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Why Dentists Need to Embrace Change in Their Practices

According to Gary Zelesky, a professional speaker who has spent years helping professionals use passion to improve their businesses, the hardest thing for dentists to do is accept change. When dentists do commit to change, however, Zelesky says they see that change through to the end. In this clip, Zelesky gives reasons for dentists and their teams to embrace change.
DMD Staff
PUBLISHED: Saturday, April 15, 2017

 
According to Gary Zelesky, a professional speaker who has spent years helping professionals use passion to improve their businesses, the hardest thing for dentists to do is accept change. When dentists do commit to change, however, Zelesky says they see that change through to the end. In this clip, Zelesky gives reasons for dentists and their teams to embrace change.
 
Interview Transcript (Modified for Readability)
 
“What do dentists need to change in their practices? I think that the biggest things they need to change is themselves. Everything starts with you. The thing about a dentist that I’ve discovered over the years of speaking at all of these conferences is a dentist is probably a rock star, or she’s a rock star, because you have a dentist who is linear because they move in a very succinct way in a scientific realm. So they have to be linear in their thinking. But they’re also right-brained because they’re artists at the same time.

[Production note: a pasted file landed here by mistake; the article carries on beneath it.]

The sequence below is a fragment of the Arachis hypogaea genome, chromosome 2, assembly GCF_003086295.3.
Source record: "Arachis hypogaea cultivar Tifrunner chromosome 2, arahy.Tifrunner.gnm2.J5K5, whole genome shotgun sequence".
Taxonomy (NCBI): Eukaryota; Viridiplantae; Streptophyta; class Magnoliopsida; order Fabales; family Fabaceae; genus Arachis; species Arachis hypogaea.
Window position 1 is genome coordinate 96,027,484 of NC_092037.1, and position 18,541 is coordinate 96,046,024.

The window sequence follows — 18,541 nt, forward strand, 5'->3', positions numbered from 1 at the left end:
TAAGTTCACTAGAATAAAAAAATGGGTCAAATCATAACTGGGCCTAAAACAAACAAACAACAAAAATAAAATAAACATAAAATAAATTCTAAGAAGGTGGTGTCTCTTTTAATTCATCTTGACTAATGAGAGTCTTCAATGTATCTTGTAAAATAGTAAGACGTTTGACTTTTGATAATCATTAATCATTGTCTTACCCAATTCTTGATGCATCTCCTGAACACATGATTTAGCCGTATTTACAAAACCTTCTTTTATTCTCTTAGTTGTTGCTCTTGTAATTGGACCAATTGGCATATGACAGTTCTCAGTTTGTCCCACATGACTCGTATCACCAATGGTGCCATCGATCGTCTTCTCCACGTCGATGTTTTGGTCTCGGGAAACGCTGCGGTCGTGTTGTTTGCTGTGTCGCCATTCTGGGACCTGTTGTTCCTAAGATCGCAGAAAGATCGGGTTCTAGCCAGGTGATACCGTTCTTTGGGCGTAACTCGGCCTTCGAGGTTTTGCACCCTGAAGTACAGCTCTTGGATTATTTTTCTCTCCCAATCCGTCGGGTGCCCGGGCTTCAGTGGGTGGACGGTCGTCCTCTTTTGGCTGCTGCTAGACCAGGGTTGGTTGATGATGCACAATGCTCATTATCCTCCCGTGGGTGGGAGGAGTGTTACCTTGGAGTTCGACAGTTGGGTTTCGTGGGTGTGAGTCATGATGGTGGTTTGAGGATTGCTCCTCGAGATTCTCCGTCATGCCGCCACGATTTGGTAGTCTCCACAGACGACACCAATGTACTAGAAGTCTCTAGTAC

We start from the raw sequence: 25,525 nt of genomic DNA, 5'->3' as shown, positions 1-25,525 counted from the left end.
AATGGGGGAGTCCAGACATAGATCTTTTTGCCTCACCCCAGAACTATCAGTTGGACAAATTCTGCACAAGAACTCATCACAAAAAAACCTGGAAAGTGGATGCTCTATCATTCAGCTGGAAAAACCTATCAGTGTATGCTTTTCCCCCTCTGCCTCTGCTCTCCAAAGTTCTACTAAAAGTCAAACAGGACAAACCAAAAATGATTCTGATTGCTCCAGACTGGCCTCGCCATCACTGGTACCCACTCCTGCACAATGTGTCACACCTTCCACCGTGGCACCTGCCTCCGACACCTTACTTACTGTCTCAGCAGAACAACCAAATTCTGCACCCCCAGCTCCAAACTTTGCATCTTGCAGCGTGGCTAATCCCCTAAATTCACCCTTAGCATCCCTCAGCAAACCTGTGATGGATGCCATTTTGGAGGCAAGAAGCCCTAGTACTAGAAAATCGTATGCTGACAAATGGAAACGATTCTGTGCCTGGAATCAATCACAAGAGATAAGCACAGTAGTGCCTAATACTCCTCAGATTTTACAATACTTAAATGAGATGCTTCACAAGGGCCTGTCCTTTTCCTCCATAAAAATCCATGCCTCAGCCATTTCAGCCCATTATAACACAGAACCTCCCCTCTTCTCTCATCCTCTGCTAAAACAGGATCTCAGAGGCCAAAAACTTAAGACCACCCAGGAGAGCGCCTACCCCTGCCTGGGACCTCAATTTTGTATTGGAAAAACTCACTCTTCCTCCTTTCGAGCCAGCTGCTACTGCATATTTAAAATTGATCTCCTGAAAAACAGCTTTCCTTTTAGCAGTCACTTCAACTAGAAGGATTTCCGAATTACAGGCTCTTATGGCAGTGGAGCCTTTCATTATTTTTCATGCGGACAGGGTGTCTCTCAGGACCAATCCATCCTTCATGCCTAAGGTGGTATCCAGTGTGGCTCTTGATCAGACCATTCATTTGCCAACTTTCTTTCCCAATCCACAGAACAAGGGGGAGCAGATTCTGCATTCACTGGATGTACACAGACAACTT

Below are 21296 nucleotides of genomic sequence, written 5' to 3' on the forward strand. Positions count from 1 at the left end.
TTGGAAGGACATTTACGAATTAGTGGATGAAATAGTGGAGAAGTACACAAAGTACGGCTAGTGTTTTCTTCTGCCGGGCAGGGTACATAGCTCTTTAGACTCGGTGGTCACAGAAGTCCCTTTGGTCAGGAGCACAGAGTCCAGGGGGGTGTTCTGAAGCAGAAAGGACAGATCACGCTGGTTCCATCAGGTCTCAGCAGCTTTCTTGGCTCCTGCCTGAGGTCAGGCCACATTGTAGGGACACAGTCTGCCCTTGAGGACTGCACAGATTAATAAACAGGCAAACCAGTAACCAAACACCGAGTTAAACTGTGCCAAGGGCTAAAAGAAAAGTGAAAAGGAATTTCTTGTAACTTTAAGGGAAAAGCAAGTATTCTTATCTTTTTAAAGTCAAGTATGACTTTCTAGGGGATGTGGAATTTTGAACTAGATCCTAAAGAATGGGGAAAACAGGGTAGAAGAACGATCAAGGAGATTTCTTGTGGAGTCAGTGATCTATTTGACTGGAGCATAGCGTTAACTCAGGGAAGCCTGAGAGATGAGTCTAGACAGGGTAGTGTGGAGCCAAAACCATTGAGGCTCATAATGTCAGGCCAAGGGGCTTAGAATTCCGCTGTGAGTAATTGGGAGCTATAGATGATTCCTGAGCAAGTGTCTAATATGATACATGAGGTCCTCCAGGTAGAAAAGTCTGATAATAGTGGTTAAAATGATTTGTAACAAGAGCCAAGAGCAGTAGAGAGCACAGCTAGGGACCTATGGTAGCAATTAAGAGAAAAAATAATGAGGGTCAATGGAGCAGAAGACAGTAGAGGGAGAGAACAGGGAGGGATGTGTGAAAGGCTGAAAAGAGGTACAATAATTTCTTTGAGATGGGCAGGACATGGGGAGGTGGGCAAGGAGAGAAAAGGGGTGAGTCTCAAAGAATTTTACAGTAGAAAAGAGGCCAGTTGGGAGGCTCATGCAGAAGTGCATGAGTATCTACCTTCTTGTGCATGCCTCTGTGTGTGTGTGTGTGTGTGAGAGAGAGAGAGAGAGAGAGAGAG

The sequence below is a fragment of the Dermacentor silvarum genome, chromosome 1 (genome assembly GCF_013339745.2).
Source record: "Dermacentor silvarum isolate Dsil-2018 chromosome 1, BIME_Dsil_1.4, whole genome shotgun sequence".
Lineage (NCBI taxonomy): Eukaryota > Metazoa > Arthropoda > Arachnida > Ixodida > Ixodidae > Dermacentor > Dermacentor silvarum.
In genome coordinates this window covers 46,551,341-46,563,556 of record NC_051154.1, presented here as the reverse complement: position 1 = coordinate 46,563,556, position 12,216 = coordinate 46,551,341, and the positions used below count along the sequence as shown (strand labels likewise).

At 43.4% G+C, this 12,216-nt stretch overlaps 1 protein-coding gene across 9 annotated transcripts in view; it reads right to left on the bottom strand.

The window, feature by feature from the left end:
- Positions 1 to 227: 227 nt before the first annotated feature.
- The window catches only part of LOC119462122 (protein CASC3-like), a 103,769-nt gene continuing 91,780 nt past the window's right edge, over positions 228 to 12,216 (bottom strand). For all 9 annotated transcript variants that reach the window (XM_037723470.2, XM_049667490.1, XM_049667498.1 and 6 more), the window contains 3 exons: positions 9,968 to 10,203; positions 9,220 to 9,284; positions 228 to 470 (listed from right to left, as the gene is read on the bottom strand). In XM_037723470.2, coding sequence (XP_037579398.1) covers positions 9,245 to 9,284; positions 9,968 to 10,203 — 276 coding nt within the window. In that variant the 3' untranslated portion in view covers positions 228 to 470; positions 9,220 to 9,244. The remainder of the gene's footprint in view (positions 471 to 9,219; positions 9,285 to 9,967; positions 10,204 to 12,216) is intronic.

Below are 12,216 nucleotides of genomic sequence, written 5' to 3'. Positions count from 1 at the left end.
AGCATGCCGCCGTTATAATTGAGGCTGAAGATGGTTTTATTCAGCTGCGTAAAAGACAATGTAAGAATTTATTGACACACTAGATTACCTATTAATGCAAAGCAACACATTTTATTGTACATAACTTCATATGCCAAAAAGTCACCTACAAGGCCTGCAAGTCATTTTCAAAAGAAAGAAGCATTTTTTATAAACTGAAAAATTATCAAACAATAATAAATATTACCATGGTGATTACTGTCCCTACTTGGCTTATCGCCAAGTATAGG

RELATED: More Advice from Gary Zelesky
 
· How Passion in Your Dental Practice Determines Success
 
· How Passion Fuels Your Dental Team
 
· How to turn Your Passion into Productivity and Profit
 
When you’re talking about passion, most of the time, dentists – especially if they’re in my session – the first thing they’re thinking is where are the handouts. How come there are no handouts. That throws them. I’ve got to have handouts.
 
But the second thing is, when it comes to their linear, the hardest thing for a person who is linear is to accept change. People that are left-brained, the hardest thing for them to do is accept change and to change. But here’s the good news, once a dentist decides to make a change, they will be committed to do whatever it takes to make sure that change moves its way all the way to the end. In other words, what they start, they finish.
 
The right-brained person on the team, they’re totally different. A right-brained person, they’re changing all the time. I talk about passion, and they go, ‘Yeah, passion! I want to buy your book.’ I go, ‘It’s $15,’ they go, ‘Oh, it costs money?’ And then they go find a left-brained person so they can borrow some money.
 
So right-brained people, they change all the time. But there’s a problem. They have a lot of starts, but very few finishes. And so I tell them, that’s why dentists have doctorates, and right-brained people don’t.
 
What I tell dentists is, you’ve got to be open to change. You have to be willing to change. And I think that’s the hardest thing that you’ll ever experience with a dentist is to convince them that there needs to be a change and it will be worthwhile.”
 
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